Nothing says spring has sprung more than the season’s first crappie frenzy.
Early season panfish bites are a rite of spring, happening throughout the country as reliably as budding lilacs, morels pushing and gobbling turkeys. Crappies and bluegills both work their way from mid-winter depths to staging areas, then eventually into shallow cover and structure to spawn. Even perch have a part in the conversation, especially in moving-water scenarios where main river tigers slip into side channels and food-rich backwaters. Each species has its own biological rituals that determine timing, but if you’re a panfish angler, you’re fortunate in that each of them tend to happen in order, overlapping very little in most systems. It all makes for a great way to kick off the spring bite while knocking the rust off of winter. That said, if there was one species that gets the bulk of attention in spring, it would undoubtedly be crappies. From north to south, and inside the coasts, spring crappies hold a special place in the hearts of anglers everywhere. Here’s how to get on them this spring.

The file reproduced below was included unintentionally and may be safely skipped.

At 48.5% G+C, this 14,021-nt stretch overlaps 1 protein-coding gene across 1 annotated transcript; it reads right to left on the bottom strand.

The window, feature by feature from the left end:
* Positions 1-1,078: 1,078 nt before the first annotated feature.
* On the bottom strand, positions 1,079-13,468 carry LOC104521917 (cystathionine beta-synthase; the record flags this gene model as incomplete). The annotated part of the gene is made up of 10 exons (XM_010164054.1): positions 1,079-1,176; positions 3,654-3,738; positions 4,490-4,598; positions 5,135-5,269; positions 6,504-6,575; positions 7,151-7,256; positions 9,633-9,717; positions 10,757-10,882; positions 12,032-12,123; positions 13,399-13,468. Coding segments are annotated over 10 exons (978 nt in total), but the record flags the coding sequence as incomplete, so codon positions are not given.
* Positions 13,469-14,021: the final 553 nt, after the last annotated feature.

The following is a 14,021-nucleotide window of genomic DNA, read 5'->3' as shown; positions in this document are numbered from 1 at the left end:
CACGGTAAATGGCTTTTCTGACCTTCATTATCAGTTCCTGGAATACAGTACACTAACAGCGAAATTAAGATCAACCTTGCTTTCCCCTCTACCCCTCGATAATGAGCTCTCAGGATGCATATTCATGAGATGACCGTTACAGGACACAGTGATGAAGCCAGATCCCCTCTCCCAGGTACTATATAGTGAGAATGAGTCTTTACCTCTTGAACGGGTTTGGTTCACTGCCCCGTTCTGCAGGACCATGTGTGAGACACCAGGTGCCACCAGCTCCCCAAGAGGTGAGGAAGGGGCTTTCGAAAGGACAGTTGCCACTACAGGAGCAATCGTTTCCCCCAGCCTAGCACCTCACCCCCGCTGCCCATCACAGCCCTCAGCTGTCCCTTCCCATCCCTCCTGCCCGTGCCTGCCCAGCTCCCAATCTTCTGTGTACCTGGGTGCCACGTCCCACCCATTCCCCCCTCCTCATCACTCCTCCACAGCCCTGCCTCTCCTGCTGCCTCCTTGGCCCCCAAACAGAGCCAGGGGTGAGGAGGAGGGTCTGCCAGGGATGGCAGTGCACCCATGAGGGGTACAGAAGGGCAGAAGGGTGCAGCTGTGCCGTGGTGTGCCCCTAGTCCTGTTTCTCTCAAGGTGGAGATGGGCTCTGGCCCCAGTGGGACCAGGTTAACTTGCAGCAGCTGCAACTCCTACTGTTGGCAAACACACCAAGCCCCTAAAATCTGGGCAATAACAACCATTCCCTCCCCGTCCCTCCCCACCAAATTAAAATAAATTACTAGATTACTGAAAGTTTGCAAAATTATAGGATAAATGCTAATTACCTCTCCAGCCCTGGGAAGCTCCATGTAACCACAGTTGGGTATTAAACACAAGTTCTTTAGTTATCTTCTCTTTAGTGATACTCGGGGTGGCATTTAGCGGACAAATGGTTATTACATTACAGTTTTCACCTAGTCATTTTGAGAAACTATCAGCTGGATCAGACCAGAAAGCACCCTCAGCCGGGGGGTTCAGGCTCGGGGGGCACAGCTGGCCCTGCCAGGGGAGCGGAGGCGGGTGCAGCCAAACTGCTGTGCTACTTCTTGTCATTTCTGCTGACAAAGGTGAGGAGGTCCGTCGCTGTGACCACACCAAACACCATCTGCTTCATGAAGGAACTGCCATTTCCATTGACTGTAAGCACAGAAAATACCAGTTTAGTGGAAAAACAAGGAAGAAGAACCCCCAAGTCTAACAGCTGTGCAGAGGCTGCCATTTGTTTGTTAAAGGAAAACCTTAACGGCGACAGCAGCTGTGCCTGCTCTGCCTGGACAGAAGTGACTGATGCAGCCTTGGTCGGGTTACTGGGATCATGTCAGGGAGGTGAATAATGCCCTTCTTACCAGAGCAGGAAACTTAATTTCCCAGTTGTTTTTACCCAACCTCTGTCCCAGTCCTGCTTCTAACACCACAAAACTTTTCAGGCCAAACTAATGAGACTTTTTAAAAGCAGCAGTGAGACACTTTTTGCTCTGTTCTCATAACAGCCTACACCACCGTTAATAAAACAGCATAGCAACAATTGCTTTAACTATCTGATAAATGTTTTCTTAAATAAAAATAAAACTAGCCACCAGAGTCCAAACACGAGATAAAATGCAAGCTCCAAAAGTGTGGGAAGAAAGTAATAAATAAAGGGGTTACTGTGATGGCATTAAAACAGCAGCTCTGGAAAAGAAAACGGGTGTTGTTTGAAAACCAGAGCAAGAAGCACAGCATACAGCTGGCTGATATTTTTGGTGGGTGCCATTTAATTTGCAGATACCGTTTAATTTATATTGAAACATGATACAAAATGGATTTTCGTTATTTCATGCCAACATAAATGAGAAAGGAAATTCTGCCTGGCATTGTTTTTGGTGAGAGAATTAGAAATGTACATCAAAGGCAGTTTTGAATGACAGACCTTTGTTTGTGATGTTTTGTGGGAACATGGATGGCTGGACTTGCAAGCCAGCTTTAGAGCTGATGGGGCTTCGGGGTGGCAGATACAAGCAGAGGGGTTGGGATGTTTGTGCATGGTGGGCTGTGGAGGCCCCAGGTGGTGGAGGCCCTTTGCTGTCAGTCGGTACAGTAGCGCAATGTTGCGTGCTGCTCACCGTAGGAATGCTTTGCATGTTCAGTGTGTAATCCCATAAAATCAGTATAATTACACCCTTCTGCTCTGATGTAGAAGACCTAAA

Water temperature is a key contributing factor to everything spring. Cold nights below freezing, cool-water runoff from melting snow, and heavy cloud cover can all contribute to the death of a seemingly unkillable bite. As black-bottom bays and rock-laden shorelines store what solar energy they can, crappies first flood to the shallows as water temps approach 45 degrees. In many midwestern lakes, this seems to be a “magic number” in helping to predict not only locations, but the mood of the crappies you’re after. Anything south of that value, and shallow water crappies become much more rare and hard to find. Even after locating them, you just don’t see the large congregations of fish that are willing to eat like you do in the 45-50 degree range and above. That said, spring is a rollercoaster of conditions, full of false starts, short intense feeding periods during warm weather, and then eventually spawn and post-spawn behavior. Your best bet is multiple trips that allow you to track changes in water temperatures, so you won’t miss the very best action.